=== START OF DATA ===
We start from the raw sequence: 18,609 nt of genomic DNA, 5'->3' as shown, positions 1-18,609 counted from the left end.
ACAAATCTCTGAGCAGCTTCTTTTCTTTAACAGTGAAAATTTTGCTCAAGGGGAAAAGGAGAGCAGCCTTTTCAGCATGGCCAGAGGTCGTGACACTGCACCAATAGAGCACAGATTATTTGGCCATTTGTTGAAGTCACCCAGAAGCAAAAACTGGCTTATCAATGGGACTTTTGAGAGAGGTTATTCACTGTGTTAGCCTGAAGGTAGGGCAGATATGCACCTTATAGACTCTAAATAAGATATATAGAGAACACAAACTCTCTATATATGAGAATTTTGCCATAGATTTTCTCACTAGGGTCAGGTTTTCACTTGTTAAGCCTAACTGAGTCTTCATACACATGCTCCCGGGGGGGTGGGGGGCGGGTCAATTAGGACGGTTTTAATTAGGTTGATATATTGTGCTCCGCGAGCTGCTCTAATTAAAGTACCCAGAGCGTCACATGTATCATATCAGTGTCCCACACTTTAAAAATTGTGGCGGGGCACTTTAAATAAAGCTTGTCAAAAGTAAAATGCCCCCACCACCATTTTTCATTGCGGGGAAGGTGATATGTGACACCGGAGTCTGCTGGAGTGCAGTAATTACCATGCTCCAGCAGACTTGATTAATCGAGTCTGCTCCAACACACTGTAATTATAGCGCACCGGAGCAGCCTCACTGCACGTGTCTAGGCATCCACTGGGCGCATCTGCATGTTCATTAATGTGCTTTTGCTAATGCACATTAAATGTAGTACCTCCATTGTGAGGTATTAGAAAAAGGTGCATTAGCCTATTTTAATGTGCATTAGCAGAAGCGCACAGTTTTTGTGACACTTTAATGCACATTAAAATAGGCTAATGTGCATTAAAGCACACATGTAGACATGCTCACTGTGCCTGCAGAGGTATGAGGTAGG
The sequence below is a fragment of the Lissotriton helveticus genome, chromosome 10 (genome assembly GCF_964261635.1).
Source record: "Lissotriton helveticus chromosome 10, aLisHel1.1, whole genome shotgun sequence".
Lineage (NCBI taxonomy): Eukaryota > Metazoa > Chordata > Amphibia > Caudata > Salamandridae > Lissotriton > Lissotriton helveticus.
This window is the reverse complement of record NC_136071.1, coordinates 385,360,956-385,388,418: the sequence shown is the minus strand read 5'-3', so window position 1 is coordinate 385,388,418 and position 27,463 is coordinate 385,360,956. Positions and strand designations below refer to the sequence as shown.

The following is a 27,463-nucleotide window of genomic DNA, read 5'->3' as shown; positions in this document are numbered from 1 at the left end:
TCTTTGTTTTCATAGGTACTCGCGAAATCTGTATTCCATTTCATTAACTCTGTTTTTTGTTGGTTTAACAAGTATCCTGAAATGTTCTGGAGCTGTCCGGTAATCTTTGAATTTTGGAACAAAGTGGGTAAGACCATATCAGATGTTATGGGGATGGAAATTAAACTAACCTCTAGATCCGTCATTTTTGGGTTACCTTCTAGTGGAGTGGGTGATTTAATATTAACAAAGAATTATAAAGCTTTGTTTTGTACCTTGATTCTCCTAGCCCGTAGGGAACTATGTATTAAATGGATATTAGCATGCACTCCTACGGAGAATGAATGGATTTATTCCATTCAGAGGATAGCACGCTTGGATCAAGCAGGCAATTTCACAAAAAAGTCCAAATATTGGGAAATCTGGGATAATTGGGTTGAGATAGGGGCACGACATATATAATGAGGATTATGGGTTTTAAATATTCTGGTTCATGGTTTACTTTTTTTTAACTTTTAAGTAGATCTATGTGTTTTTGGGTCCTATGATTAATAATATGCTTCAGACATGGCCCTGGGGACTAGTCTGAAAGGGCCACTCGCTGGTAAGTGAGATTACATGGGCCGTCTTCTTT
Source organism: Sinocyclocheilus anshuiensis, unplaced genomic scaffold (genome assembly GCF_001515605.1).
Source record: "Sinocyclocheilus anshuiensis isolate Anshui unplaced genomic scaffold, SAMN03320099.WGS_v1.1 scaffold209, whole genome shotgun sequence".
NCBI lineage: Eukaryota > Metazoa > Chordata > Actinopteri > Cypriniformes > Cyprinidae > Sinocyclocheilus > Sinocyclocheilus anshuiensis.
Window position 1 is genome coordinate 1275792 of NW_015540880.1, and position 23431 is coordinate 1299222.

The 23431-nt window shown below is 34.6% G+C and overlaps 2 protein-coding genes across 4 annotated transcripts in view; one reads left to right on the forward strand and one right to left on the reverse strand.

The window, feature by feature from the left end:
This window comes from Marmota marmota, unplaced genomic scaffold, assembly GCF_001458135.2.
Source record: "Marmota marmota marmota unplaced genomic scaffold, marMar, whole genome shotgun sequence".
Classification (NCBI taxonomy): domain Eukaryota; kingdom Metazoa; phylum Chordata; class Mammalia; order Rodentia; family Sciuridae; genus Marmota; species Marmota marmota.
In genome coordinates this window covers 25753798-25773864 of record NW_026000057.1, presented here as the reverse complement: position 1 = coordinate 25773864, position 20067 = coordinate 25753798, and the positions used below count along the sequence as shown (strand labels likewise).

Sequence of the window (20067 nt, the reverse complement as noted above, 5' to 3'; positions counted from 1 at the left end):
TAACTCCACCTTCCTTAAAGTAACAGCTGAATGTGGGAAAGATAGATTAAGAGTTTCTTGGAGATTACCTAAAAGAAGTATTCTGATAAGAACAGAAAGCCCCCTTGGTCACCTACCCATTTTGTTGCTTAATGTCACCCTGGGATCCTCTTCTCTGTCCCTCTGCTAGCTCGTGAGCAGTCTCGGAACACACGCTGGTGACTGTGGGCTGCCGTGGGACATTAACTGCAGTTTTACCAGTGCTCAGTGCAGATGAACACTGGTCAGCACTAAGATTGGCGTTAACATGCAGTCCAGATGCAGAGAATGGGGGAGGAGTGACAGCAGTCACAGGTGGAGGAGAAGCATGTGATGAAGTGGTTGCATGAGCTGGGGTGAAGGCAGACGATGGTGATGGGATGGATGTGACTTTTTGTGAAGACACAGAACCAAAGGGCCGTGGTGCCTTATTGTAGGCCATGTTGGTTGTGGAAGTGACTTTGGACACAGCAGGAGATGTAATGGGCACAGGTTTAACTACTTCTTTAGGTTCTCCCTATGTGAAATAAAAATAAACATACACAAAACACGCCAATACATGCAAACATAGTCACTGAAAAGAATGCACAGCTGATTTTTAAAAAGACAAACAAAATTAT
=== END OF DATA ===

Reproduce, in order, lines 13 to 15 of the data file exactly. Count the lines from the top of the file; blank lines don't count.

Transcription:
The 23431-nt window shown below is 34.6% G+C and overlaps 2 protein-coding genes across 4 annotated transcripts in view; one reads left to right on the forward strand and one right to left on the reverse strand.

The window, feature by feature from the left end:
This window comes from Marmota marmota, unplaced genomic scaffold, assembly GCF_001458135.2.